In any long term SHTF or bug in/out situation, your clothes and other items will be damaged. You’ll need to be able to stitch clothes, backpacks and tents back together, and you will need to do it by hand in a survival situation or out on the trail.
Inevitably over time, some things will break beyond repair. If you have materials to hand, or know how to improvise them, you can just sew brand new kit (or you can do that first because it’s cheaper than buying new and good training).
You will notice that this guide only covers hand sewing. While there are many things sewing machines can do, hand sewing can do all of those (if a little slower) and more, and it is much easier to carry a small hand sewing kit on the trail or in a BOB than to lug around a sewing machine!
From left to right: three standard sharps, three sailmaker’s needles, a sacking needle, a leather needle and two glover’s needles.
Needles are obviously the most important piece of equipment for sewing, but not all needles were created equal. Most of the time, small, light needles (standard needles are sometimes called ‘sharps’) which come in small, cheap sewing kits will do everything you need for quick repairs. However, for heavy materials, unusual stitches or dense fabric you need specialist stuff.
Needles are often numbered to indicate their size and use. As a general rule of thumb, the higher the number, the finer the needle. However, exact sizes are only really important for fine embroidery and quilting, not really within a prepper’s immediate needs. These styles of sewing have a completely different range of needles which are not covered below.
Sailmaker’s needles were developed for the rigors of making and fixing sails made of heavy canvas onboard ships. They are tough, strong, and easier to grip (they have a triangular cross section at the tip, see the picture below) than the average needle.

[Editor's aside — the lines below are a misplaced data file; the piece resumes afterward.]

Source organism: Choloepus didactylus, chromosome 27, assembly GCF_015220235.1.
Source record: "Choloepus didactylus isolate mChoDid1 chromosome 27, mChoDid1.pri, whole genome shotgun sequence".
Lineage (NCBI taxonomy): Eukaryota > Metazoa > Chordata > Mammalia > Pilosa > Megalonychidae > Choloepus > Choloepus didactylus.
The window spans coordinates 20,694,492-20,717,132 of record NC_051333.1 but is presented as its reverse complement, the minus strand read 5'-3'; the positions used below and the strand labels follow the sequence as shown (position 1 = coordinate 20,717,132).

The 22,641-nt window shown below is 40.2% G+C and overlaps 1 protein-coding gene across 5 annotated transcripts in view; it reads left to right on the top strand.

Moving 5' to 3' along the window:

They are also much more expensive (though that isn’t saying much for needles), but this is a lot like comparing a child’s go kart with an SUV. Sailmaker’s needles come in a range of sizes, will never break and are definitely worth it.
There is only one good manufacturer of genuine sailmaker’s needles left, WM Smith & Son. Their pack of five needles contains everything you’re likely to need for most jobs, but the twenty pack has more variety and the tube makes a good needle or pin case.
A sack needle is a large curved needle with an extra-large eye for repairing fabric on the go (originally for repairing sacks, but most often used for stitching tears in sails without bringing them down to deck). They can be useful in some cases, but for most things you can probably get by perfectly well without one.
Needles specifically for sewing leather are rarely good for anything else, but if you have important kit made of leather or heavy nylon (which can behave in a similar way) a couple of small leatherwork needles are cheap and probably worth it. They are intentionally blunt at the end because in leatherwork the holes are made before putting the needle in. When repairing kit the holes will almost certainly be there for you so the tools for making them (prickers, awls etc.) are unnecessary.
This should be enough for mending, but construction leatherwork (making things from scratch) is a huge set of skills in itself and is far beyond the scope of this guide.
Glover’s needles are curved (‘C’ shaped) needles, specifically for stitching the very fiddly seams in the backs of gloves. If you think you will need to do serious repair work on handmade leather gloves, these are absolutely necessary. If not (much more likely), they’re difficult to store and no use for anything else. Don’t bother.
Sometimes called ‘notions’, there are a few small accessories which will make your life easier when sewing. You don’t need everything in your Bug out Bag, just try everything once and see what works for you.
Snips are like tiny sprung scissors, built to work in exactly the same as those on a SAK. If you already have a good pocket knife with these you definitely don’t need snips, otherwise you definitely do. A knife will thread and for a small survival sewing kit just for repairs that is probably fine, but for longer projects good tools will make the work easier.
A good tip is to thread them onto a length of paracord around your neck while you work, so always know where they are, or to make a knotted sheath for them on the end of a zip pull for your sewing kit pouch.
A thimble is a metal guard which fits over your finger (or hand) so that you can apply more pressure to the needle without hurting yourself in the process (if your skin isn’t as tough as the fabric). Unless your hands are made of stone, thimbles are incredibly valuable, so get yourself at least one, maybe a couple to fit different fingers.